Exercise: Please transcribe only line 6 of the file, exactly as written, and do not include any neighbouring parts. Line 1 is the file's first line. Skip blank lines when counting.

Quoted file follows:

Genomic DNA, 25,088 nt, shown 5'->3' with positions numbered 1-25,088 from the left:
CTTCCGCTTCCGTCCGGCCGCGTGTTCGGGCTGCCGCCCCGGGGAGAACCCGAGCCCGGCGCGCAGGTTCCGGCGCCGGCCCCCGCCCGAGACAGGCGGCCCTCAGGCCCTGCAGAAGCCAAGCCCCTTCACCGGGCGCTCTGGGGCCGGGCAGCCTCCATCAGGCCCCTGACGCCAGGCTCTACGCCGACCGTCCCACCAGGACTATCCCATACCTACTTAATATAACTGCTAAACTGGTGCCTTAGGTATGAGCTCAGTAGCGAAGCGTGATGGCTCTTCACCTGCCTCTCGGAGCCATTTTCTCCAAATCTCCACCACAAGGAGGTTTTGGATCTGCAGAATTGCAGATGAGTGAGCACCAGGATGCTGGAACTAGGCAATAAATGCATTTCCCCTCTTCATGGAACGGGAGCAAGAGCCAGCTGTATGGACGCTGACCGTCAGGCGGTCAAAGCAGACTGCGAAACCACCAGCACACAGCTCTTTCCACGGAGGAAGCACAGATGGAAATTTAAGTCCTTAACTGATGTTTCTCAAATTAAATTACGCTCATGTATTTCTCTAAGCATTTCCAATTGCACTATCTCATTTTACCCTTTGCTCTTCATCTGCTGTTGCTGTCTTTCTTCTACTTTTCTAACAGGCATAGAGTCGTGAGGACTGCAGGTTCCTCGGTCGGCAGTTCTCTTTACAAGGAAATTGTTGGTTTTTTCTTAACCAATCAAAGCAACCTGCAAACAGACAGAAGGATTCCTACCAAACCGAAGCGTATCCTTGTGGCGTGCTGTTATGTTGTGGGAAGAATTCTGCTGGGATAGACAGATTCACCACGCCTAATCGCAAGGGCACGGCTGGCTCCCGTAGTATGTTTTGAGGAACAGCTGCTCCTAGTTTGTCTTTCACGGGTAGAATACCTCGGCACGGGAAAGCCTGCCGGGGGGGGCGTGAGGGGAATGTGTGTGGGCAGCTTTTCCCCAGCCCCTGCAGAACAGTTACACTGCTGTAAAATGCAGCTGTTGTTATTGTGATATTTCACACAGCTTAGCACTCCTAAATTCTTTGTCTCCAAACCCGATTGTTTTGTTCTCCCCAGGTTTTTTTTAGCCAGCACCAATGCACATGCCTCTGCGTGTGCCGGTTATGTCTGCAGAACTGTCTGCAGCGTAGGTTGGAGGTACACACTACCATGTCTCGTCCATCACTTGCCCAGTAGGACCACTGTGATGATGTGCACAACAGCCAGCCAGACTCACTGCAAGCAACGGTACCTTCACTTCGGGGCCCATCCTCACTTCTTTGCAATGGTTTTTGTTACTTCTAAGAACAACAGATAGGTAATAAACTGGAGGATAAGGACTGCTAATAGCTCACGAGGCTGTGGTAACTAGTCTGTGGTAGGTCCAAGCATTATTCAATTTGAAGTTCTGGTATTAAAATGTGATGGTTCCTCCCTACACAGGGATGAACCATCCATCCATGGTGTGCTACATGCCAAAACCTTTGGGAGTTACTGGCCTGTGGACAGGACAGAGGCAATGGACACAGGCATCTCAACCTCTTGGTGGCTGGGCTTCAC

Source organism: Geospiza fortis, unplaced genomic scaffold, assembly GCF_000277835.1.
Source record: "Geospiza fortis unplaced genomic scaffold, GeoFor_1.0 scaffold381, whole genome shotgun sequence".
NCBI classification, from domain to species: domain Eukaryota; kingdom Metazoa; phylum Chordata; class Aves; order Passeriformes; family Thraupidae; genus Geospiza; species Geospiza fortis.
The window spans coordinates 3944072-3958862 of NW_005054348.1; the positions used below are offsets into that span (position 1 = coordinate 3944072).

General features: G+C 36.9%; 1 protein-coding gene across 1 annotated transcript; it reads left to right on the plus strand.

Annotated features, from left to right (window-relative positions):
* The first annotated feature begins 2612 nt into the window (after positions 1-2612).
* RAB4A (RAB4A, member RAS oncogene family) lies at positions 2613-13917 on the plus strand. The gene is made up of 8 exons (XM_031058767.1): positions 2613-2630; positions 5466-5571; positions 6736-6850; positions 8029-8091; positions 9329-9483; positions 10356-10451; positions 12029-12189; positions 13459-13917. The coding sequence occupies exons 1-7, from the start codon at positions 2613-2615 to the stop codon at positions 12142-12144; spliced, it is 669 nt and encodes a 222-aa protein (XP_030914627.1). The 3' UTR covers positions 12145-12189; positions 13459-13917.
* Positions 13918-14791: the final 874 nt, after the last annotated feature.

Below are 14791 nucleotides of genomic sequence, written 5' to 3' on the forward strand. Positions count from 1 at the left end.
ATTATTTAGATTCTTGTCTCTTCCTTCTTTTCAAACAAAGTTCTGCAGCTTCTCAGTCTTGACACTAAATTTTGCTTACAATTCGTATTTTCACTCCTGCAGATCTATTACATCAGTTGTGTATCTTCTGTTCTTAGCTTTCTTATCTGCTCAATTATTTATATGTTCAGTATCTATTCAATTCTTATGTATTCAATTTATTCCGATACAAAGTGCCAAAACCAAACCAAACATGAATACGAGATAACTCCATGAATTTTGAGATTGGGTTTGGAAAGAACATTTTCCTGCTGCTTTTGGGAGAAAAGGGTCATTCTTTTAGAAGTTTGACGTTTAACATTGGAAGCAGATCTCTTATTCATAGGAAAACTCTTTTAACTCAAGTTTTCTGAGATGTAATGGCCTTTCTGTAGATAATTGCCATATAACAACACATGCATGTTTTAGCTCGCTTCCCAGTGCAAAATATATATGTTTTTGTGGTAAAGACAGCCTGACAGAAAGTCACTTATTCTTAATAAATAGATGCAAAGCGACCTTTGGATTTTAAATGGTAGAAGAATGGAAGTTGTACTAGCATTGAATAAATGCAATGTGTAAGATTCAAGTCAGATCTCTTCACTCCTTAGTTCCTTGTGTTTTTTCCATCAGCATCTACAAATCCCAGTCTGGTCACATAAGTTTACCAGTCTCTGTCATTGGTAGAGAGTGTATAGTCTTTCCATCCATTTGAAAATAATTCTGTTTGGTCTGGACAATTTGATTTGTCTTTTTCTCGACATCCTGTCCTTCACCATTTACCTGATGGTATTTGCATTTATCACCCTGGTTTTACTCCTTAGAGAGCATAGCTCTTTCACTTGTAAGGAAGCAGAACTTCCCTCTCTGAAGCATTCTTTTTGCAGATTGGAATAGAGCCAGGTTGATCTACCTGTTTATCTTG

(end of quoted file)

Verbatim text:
The window spans coordinates 3944072-3958862 of NW_005054348.1; the positions used below are offsets into that span (position 1 = coordinate 3944072).